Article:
Cote D’Ivoire celebrates Independence Day. The west African country gained its independence in 1960 from France. Bordering the Atlantic Ocean, Cote D’Ivoire has an area about the same as the area of New Mexico. The mostly flat country has a tropical climate along the coast. The country exports cocoa beans and coffee beans. Over 22 million people live there, and Yamoussoukro is the capital. Older children can learn more at: Cote D’Ivoire.
Purple Heart was created by General George Washington in 1782 to be the Badge of Military Merit. Experts believe only three medals were awarded by Washington during the Revolutionary War. The medal was not given again after Word War I. Approximately two million Purple Heart Medals have been awarded to those wounded or killed during military action. The badge was made of purple cloth with silver braided trim.
United States War Department was created in 1789 by Congress. In 1949 it was renamed the Department of Defense. Retired General Henry Knox was the first Secretary of War and a member of President George Washington’s five-person cabinet. Children could visit the Defense Department’s website at: http://www.defense.gov/.
Alice Huyler Ramsey and three fellow female travelers in 1909 became the first women to drive across the country by automobile. They had left Manhattan on June 9, 1909, and finished in San Francisco, California. Only Ramsey could drive! She had to replace flat tires, fix brake pedals, and make other repairs. Only 152 miles of the 3,600 mile trip were paved. Ramsey wrote Veil, Duster, and Tire Iron to commemorate her trip. Older children could learn more at: Alice Huyler Ramsey.
Explorer VI was launched in 1959 and transmitted the first photographs of earth taken from space. The satellite also transmitted data about different types of energy. The satellite went into decay on July 1, 1961. Older children could learn more at: Explorer VI.
Ralph Johnson Bunche (born Detroit, Michigan, 1904; died New York, New York, December 9, 1971) was a diplomat and United Nations representative. The grandson of a former slave, he joined the United Nations in 1947. He became an undersecretary in 1955, and he received the 1950 Nobel Peace Prize for his work with Arabs and Jews. Children could read Ralph J. Bunch: Peacemaker by Patricia and Fredrick McKissack.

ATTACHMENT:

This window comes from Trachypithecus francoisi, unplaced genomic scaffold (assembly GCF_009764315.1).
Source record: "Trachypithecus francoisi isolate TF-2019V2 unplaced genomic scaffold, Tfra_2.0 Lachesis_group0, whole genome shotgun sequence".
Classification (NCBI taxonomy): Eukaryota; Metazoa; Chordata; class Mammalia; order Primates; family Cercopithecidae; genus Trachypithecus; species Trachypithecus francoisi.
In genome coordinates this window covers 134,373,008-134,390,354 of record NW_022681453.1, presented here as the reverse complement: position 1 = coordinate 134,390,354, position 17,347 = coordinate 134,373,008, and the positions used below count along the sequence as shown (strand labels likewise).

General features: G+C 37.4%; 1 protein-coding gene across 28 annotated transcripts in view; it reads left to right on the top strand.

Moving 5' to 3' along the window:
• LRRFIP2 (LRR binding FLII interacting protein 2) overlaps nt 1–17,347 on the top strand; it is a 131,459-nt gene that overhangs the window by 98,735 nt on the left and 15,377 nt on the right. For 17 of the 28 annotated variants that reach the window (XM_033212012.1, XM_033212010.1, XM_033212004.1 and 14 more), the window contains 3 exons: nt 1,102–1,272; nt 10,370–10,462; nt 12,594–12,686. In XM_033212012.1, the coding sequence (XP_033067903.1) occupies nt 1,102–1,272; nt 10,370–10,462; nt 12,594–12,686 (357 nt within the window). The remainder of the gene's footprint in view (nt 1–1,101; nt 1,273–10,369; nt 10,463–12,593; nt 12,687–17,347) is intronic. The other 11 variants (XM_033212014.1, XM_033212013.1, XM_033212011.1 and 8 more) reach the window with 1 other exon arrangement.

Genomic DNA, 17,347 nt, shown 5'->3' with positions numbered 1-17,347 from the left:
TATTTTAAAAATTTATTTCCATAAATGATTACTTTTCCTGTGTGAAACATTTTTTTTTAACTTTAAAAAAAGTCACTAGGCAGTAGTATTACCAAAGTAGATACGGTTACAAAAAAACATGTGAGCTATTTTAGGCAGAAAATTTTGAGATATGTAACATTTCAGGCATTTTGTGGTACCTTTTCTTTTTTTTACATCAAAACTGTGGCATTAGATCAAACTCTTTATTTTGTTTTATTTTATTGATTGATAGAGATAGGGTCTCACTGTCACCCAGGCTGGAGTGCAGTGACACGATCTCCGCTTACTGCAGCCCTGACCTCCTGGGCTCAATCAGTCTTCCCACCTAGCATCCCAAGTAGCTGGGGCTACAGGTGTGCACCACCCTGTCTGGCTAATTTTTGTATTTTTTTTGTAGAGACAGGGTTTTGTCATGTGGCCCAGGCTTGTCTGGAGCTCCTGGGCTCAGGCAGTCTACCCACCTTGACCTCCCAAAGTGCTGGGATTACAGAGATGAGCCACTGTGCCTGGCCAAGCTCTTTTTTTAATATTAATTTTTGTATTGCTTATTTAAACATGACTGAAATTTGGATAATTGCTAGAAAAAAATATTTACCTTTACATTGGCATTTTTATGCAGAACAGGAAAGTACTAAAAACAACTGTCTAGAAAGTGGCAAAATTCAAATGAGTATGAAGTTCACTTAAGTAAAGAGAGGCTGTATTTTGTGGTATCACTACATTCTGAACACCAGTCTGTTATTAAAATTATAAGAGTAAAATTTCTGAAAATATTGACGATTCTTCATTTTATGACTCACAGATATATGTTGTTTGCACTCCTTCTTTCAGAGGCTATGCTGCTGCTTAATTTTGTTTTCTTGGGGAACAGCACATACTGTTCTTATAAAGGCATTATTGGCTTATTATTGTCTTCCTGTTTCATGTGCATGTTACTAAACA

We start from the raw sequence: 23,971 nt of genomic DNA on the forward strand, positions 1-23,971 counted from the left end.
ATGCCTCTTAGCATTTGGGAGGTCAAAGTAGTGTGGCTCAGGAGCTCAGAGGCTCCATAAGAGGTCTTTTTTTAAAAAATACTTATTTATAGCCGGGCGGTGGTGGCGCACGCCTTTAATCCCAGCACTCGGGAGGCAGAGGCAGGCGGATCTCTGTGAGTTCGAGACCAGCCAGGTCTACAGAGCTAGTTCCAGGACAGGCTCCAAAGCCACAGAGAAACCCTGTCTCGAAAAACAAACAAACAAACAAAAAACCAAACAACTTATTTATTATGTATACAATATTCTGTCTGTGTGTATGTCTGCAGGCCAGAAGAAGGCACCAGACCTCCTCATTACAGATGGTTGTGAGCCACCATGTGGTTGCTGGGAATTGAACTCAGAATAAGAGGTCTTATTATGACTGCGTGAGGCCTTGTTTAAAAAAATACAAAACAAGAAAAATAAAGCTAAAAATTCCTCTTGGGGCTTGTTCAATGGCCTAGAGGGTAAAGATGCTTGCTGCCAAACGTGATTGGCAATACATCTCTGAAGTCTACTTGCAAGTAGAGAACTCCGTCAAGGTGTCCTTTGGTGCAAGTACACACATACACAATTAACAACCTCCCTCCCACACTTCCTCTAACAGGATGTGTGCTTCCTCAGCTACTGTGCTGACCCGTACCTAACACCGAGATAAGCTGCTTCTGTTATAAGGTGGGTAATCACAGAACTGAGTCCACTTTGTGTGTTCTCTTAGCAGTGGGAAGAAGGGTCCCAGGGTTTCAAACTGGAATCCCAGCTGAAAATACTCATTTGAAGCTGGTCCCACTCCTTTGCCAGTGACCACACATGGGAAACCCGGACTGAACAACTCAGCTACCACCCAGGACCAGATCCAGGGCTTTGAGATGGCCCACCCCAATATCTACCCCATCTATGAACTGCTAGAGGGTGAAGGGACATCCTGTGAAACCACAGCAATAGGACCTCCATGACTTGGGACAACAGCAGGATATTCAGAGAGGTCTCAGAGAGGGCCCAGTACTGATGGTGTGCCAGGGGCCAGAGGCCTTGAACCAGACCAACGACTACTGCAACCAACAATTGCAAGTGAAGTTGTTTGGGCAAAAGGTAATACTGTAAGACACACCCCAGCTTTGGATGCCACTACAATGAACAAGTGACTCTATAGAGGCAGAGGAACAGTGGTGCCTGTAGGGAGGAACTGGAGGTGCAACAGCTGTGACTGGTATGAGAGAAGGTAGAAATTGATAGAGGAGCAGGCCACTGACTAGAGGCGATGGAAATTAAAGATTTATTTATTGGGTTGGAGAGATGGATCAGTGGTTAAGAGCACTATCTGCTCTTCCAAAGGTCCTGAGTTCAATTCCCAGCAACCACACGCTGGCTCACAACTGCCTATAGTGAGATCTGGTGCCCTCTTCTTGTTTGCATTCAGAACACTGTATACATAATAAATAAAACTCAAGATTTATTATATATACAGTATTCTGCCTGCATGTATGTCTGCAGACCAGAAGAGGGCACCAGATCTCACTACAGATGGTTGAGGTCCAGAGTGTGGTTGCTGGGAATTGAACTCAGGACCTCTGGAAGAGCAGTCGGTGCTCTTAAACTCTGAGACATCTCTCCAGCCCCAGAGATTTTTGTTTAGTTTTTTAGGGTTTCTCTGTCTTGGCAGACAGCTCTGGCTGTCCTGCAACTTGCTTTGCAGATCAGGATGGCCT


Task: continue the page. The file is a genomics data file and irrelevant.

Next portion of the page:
Betsy Byars (born Charlotte, North Carolina, 1928; died Seneca, South Carolina, February 26, 2020) wrote over 60 books for children. She wrote among other works Cracker Jackson, 1985. Her book Summer of the Swans received the 1971 Newbery Medal, and Wanted…Mud Blossom earned the 1962 Edgar Award for Best Juvenile Literature. Children can learn more, especially about her unique house, at: Betsy Byars.
Nathanael Greene (born Patowomut, Rhode Island, 1742; died Savannah, Georgia, June 19, 1786) was a general during the Revolutionary War. Children could learn more at: Nathanael Greene.
Rudolf C. Ising (born Kansas City, Missouri, 1903; died Newport Beach, California, July 18, 1992) created, along with Hugh Harmon, Looney Tunes and Merrie Melodies. He won an Academy Award for Milky Way, a cartoon about three kittens, in 1948. Idea: Children could make flip books.
Louis Seymour Bazett Leakey (born Kabete, Kenya, 1903; died London, United Kingdom, October 1, 1972) was an anthropologist. He and his wife Mary devoted their lives to finding out more about early human life in eastern Africa.
Coleen Salley (born Baton Rouge, Louisiana, 1929; died September 16, 2008) wrote books for children. She published her first book when she was 72 years old! Her works include the Epossumondas series and Who’s That Tripping Over My Bridge? Children can visit a website devoted to her at: Coleen Salley.
Maia Wojciechowska (born Warsaw, Poland, 1927; died Long Branch, New Jersey, June 13, 2002) wrote books for children. She wrote Shadow of a Bull, the 1965 Newbery Medal winner. Children could learn more at: Maia Wojciechowska.